Bob Moreland was an award-winning staff photographer who worked for the St. Petersburg Times from 1949 to 1992. The text below comes from his March 20, 2002 obituary. Below that you will find a sampling pulled from the 11,000 or so Bob Moreland images we have in our archives.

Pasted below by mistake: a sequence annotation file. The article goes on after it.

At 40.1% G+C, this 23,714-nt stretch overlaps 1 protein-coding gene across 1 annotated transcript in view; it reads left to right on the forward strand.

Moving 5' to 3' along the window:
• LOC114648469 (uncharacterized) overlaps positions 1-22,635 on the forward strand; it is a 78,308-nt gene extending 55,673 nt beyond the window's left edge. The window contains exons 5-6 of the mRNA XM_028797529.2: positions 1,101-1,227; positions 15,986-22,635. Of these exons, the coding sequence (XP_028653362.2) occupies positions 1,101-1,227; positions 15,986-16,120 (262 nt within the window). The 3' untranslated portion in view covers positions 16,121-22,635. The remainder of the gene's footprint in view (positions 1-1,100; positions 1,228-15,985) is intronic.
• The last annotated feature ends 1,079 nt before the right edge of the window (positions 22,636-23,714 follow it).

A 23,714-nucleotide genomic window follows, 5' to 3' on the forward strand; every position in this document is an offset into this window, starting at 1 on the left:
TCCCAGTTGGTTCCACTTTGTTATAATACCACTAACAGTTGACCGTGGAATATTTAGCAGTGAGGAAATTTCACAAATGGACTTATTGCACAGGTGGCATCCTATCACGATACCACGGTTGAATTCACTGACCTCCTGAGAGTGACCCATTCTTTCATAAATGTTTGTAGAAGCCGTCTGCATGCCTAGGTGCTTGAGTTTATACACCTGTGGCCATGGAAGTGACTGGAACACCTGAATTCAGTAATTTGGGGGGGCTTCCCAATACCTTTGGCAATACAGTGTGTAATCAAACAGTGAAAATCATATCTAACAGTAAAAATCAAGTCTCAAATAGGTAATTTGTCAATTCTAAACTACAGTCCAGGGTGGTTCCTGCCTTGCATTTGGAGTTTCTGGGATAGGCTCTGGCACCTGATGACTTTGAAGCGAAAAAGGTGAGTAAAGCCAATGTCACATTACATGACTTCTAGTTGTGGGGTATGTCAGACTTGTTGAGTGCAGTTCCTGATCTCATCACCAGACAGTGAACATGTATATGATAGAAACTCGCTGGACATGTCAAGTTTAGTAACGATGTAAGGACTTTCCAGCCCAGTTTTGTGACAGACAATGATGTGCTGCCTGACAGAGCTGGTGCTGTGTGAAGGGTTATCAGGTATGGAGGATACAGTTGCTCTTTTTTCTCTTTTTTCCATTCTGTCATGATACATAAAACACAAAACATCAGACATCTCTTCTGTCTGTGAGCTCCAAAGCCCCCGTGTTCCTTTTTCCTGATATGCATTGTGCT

“Probably his most famous picture is of an alligator with its mouth wide open next to a “No Swimming” sign at Homosassa Springs. Working at the time under contract for the attraction, he was showing a Life photographer around when he saw the gator attack the sign and snapped the shot. “I got four frames, and the Life guy got off a couple,” he once recalled, but it was Mr. Moreland’s that the attraction owners chose for postcards and posters. For the Times, he covered yacht races that began in St. Petersburg and ended in Havana. He and other photographers covered the first space shots. Film had to be processed in the car on the way back from Cape Canaveral. He photographed Dwight Eisenhower, Adlai Stevenson, Robert A. Taft, John Kennedy, Estes Kefauver and Richard Nixon. “I almost got trampled to death shooting Nixon,” he recalled. “I tripped and fell, and people just kept coming.” His work appeared in Life and in other publications, including Sports Illustrated. Since childhood, he dreamed of taking pictures for a newspaper. When he was in grade school in Youngstown, Ohio, he built a darkroom under the stairs in his family home. On weekends he carried the camera bag of a Pittsburgh Post-Gazette photographer on assignments. As a young World War II Navy veteran he got his start as a news photographer in St. Petersburg. In 1949, he won a Times snapshot prize of $5 and went to the newspaper office looking for an opening. “Tom Harris (then executive editor of the Times) told me twice to go away because he was too busy,” Mr. Moreland recalled in 1992, “so I went back at 2 a.m. after they put the paper to bed and got the job.” That job was as a part-time darkroom technician. He became full-time the next year. Promoted to photographer in 1952, he began to win prizes. The Florida West Coast Press Photographers Association twice named him photographer of the year. In 1957, he won first place in the National Press Photographers Association - Encyclopaedia Britannica Contest. It was for a shot of Presley, who performed in the Tampa Bay area.”